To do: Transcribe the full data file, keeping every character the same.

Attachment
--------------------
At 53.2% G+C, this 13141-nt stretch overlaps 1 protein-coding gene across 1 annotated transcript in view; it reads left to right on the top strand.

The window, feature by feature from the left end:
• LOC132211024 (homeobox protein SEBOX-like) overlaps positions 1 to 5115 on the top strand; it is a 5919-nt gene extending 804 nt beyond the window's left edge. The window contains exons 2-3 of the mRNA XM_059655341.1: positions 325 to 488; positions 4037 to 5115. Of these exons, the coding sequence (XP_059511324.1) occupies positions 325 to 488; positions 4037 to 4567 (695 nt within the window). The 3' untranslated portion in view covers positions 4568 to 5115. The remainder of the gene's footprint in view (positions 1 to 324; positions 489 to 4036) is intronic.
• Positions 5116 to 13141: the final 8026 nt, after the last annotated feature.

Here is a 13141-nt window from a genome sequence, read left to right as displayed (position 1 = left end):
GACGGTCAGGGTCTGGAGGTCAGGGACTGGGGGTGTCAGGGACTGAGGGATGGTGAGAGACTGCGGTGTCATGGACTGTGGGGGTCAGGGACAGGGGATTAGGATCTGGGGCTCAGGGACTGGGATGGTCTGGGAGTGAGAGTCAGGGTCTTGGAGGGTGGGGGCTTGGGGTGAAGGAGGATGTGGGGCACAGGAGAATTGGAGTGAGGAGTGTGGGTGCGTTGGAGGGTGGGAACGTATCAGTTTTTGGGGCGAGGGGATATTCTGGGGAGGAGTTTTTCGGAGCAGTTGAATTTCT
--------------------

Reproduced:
At 53.2% G+C, this 13141-nt stretch overlaps 1 protein-coding gene across 1 annotated transcript in view; it reads left to right on the top strand.

The window, feature by feature from the left end:
• LOC132211024 (homeobox protein SEBOX-like) overlaps positions 1 to 5115 on the top strand; it is a 5919-nt gene extending 804 nt beyond the window's left edge. The window contains exons 2-3 of the mRNA XM_059655341.1: positions 325 to 488; positions 4037 to 5115. Of these exons, the coding sequence (XP_059511324.1) occupies positions 325 to 488; positions 4037 to 4567 (695 nt within the window). The 3' untranslated portion in view covers positions 4568 to 5115. The remainder of the gene's footprint in view (positions 1 to 324; positions 489 to 4036) is intronic.
• Positions 5116 to 13141: the final 8026 nt, after the last annotated feature.

Here is a 13141-nt window from a genome sequence, read left to right as displayed (position 1 = left end):
GACGGTCAGGGTCTGGAGGTCAGGGACTGGGGGTGTCAGGGACTGAGGGATGGTGAGAGACTGCGGTGTCATGGACTGTGGGGGTCAGGGACAGGGGATTAGGATCTGGGGCTCAGGGACTGGGATGGTCTGGGAGTGAGAGTCAGGGTCTTGGAGGGTGGGGGCTTGGGGTGAAGGAGGATGTGGGGCACAGGAGAATTGGAGTGAGGAGTGTGGGTGCGTTGGAGGGTGGGAACGTATCAGTTTTTGGGGCGAGGGGATATTCTGGGGAGGAGTTTTTCGGAGCAGTTGAATTTCT